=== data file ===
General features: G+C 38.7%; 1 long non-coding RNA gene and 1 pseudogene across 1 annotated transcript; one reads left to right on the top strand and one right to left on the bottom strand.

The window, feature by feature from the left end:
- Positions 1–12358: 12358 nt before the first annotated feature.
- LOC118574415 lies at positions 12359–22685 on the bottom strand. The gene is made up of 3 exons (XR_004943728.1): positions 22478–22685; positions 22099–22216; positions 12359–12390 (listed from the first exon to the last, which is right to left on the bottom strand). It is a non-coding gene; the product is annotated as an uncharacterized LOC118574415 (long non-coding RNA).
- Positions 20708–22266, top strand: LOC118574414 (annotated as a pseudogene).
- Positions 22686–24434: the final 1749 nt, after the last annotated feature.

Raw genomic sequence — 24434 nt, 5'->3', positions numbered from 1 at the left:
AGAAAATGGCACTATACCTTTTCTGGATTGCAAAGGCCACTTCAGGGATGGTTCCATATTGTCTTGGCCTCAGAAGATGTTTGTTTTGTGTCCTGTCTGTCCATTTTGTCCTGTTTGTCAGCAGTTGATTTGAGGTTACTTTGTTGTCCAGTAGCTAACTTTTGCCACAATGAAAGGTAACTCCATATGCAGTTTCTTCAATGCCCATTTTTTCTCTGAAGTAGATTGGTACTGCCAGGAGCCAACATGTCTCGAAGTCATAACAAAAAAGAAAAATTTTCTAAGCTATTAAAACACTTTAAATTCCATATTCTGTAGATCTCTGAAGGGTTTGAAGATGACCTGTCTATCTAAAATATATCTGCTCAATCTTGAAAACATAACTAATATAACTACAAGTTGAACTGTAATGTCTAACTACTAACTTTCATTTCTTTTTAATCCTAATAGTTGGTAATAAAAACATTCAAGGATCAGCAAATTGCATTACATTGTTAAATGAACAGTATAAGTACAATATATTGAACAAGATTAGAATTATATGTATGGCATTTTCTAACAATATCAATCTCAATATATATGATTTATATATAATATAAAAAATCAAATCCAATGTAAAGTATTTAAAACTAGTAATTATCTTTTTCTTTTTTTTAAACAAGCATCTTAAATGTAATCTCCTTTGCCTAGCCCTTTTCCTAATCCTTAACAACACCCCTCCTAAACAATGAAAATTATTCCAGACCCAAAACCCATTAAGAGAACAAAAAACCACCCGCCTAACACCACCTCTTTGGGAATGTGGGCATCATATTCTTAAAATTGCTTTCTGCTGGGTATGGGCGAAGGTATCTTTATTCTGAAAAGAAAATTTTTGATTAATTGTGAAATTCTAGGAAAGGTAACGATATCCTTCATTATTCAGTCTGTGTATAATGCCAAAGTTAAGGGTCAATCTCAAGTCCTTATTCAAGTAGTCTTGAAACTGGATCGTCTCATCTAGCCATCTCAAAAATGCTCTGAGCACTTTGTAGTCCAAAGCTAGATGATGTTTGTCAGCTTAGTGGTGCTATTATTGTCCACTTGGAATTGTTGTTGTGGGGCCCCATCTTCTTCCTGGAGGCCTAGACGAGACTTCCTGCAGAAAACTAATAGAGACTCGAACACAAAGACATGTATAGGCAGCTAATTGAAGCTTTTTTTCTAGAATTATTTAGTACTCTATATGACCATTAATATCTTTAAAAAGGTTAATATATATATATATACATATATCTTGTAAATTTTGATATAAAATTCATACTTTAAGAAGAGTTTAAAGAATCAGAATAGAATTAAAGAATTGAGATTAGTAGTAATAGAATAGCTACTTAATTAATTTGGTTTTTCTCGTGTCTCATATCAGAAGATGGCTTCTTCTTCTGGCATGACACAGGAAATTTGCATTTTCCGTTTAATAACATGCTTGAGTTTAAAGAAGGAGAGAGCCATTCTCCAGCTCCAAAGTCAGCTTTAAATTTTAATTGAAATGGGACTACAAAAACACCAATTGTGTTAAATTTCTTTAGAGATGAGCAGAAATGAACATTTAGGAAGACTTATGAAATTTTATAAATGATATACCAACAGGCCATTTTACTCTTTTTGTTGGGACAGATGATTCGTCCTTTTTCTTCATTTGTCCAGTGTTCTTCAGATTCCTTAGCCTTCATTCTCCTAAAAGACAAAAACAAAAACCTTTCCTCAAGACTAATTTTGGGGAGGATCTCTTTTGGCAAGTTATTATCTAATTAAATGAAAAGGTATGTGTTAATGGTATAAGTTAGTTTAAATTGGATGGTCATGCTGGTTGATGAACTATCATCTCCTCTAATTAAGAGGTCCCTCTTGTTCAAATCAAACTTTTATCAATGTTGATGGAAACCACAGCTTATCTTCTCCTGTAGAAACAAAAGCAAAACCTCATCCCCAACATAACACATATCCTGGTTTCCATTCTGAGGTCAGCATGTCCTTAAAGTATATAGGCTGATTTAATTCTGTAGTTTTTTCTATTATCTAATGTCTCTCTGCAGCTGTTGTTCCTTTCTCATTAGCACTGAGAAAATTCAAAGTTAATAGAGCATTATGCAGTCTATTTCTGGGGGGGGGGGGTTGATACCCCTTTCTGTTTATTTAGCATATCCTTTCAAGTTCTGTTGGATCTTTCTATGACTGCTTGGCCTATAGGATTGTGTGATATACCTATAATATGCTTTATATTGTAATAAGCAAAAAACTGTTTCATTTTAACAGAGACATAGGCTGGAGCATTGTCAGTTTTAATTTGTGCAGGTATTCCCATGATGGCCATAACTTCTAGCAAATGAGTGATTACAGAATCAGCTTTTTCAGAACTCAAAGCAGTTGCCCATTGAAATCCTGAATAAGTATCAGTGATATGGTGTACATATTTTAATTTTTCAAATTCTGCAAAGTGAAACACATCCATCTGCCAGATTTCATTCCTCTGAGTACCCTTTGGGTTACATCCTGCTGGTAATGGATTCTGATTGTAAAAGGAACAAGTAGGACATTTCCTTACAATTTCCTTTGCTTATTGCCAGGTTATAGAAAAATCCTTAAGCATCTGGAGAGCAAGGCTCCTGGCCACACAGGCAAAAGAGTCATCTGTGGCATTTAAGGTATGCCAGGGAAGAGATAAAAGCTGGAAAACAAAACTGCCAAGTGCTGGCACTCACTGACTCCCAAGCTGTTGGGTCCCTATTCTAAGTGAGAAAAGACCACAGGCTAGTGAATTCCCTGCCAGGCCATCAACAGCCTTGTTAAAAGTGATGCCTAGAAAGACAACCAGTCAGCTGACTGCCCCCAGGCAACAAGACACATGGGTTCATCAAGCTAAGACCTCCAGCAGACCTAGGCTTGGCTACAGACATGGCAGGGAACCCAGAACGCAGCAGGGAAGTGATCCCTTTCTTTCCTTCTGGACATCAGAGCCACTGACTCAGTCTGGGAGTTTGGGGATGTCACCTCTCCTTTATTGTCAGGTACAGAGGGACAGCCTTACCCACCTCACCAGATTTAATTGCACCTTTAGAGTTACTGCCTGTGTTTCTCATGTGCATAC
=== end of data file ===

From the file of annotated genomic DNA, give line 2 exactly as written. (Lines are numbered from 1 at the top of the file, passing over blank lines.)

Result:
The window, feature by feature from the left end: